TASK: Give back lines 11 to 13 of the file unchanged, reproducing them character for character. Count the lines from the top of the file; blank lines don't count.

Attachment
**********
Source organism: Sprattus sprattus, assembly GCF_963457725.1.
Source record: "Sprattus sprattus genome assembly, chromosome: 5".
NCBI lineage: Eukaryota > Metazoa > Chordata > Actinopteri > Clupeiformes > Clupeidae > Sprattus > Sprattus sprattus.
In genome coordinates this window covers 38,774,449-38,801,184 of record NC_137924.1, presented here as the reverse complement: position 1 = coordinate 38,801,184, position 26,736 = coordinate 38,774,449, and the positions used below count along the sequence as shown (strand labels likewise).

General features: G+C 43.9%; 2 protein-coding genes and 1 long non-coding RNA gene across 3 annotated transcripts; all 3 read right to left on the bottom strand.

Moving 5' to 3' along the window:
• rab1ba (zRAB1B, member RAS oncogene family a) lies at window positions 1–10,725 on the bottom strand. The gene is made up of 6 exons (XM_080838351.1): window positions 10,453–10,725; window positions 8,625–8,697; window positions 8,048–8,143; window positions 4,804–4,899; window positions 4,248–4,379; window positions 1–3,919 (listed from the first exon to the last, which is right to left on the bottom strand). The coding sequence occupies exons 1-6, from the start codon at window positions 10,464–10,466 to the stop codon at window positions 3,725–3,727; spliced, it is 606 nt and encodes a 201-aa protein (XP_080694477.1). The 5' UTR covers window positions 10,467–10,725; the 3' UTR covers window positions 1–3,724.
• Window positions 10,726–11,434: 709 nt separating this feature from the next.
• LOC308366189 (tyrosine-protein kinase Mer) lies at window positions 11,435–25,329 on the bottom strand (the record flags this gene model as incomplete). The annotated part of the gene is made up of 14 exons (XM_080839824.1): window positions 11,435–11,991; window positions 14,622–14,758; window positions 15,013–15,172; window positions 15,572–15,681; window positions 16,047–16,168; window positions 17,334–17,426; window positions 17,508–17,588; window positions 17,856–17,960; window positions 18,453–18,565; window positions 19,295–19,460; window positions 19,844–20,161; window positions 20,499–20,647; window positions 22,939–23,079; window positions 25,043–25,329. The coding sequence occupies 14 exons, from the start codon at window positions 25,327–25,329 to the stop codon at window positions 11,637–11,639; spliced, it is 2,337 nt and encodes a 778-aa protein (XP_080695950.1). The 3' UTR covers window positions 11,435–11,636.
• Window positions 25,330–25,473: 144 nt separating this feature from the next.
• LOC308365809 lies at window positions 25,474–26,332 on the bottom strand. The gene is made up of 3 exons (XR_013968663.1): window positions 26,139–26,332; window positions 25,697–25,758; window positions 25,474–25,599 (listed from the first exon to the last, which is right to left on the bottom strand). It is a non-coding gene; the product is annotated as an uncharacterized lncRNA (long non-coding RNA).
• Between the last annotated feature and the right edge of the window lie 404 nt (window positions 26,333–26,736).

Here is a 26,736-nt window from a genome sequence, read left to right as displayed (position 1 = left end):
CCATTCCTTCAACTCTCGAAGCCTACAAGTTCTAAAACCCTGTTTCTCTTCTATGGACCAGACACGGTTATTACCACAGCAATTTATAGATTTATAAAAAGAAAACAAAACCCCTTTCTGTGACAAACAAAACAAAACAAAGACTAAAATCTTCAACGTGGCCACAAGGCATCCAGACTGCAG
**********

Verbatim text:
• LOC308365809 lies at window positions 25,474–26,332 on the bottom strand. The gene is made up of 3 exons (XR_013968663.1): window positions 26,139–26,332; window positions 25,697–25,758; window positions 25,474–25,599 (listed from the first exon to the last, which is right to left on the bottom strand). It is a non-coding gene; the product is annotated as an uncharacterized lncRNA (long non-coding RNA).
• Between the last annotated feature and the right edge of the window lie 404 nt (window positions 26,333–26,736).

Here is a 26,736-nt window from a genome sequence, read left to right as displayed (position 1 = left end):